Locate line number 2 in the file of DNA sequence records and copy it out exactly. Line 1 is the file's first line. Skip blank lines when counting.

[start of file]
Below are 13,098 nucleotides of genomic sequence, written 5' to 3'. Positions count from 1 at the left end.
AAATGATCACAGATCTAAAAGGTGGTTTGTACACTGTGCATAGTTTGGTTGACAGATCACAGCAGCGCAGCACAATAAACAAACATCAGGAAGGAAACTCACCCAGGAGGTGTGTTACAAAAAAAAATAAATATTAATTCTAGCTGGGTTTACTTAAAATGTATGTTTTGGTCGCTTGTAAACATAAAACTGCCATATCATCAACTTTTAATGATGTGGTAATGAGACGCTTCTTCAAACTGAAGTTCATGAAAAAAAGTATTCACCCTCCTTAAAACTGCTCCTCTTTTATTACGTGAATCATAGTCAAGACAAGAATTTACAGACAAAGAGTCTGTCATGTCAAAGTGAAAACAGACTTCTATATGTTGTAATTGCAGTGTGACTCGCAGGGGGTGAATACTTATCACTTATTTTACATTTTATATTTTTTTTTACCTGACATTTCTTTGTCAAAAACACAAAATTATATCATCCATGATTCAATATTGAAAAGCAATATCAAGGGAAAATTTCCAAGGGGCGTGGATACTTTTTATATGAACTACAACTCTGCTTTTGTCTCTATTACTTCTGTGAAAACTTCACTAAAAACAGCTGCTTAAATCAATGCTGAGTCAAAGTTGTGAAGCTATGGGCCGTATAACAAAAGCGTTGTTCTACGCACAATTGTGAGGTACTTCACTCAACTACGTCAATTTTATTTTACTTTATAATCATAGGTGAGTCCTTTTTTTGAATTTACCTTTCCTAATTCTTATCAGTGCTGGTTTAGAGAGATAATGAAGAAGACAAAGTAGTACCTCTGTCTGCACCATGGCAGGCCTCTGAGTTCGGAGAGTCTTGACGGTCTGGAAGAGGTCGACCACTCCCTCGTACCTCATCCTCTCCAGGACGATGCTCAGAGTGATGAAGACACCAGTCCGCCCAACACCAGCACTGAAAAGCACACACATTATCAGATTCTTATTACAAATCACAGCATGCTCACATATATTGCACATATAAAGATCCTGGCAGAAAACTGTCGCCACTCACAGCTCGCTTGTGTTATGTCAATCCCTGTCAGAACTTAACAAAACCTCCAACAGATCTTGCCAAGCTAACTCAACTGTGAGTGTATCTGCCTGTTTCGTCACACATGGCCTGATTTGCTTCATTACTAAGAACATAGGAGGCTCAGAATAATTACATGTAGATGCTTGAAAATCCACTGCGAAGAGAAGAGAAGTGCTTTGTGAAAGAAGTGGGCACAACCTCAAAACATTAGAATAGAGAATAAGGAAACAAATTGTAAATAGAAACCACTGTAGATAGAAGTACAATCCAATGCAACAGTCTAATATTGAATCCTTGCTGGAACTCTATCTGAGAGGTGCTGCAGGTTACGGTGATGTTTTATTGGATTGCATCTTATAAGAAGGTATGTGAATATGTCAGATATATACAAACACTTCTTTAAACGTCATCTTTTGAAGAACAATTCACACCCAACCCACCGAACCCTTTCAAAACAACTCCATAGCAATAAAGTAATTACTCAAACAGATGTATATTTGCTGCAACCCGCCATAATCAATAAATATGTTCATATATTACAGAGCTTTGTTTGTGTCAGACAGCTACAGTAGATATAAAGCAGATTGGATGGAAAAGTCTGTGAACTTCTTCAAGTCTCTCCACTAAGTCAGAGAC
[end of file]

AAATGATCACAGATCTAAAAGGTGGTTTGTACACTGTGCATAGTTTGGTTGACAGATCACAGCAGCGCAGCACAATAAACAAACATCAGGAAGGAAACTCACCCAGGAGGTGTGTTACAAAAAAAAATAAATATTAATTCTAGCTGGGTTTACTTAAAATGTATGTTTTGGTCGCTTGTAAACATAAAACTGCCATATCATCAACTTTTAATGATGTGGTAATGAGACGCTTCTTCAAACTGAAGTTCATGAAAAAAAGTATTCACCCTCCTTAAAACTGCTCCTCTTTTATTACGTGAATCATAGTCAAGACAAGAATTTACAGACAAAGAGTCTGTCATGTCAAAGTGAAAACAGACTTCTATATGTTGTAATTGCAGTGTGACTCGCAGGGGGTGAATACTTATCACTTATTTTACATTTTATATTTTTTTTTACCTGACATTTCTTTGTCAAAAACACAAAATTATATCATCCATGATTCAATATTGAAAAGCAATATCAAGGGAAAATTTCCAAGGGGCGTGGATACTTTTTATATGAACTACAACTCTGCTTTTGTCTCTATTACTTCTGTGAAAACTTCACTAAAAACAGCTGCTTAAATCAATGCTGAGTCAAAGTTGTGAAGCTATGGGCCGTATAACAAAAGCGTTGTTCTACGCACAATTGTGAGGTACTTCACTCAACTACGTCAATTTTATTTTACTTTATAATCATAGGTGAGTCCTTTTTTTGAATTTACCTTTCCTAATTCTTATCAGTGCTGGTTTAGAGAGATAATGAAGAAGACAAAGTAGTACCTCTGTCTGCACCATGGCAGGCCTCTGAGTTCGGAGAGTCTTGACGGTCTGGAAGAGGTCGACCACTCCCTCGTACCTCATCCTCTCCAGGACGATGCTCAGAGTGATGAAGACACCAGTCCGCCCAACACCAGCACTGAAAAGCACACACATTATCAGATTCTTATTACAAATCACAGCATGCTCACATATATTGCACATATAAAGATCCTGGCAGAAAACTGTCGCCACTCACAGCTCGCTTGTGTTATGTCAATCCCTGTCAGAACTTAACAAAACCTCCAACAGATCTTGCCAAGCTAACTCAACTGTGAGTGTATCTGCCTGTTTCGTCACACATGGCCTGATTTGCTTCATTACTAAGAACATAGGAGGCTCAGAATAATTACATGTAGATGCTTGAAAATCCACTGCGAAGAGAAGAGAAGTGCTTTGTGAAAGAAGTGGGCACAACCTCAAAACATTAGAATAGAGAATAAGGAAACAAATTGTAAATAGAAACCACTGTAGATAGAAGTACAATCCAATGCAACAGTCTAATATTGAATCCTTGCTGGAACTCTATCTGAGAGGTGCTGCAGGTTACGGTGATGTTTTATTGGATTGCATCTTATAAGAAGGTATGTGAATATGTCAGATATATACAAACACTTCTTTAAACGTCATCTTTTGAAGAACAATTCACACCCAACCCACCGAACCCTTTCAAAACAACTCCATAGCAATAAAGTAATTACTCAAACAGATGTATATTTGCTGCAACCCGCCATAATCAATAAATATGTTCATATATTACAGAGCTTTGTTTGTGTCAGACAGCTACAGTAGATATAAAGCAGATTGGATGGAAAAGTCTGTGAACTTCTTCAAGTCTCTCCACTAAGTCAGAGAC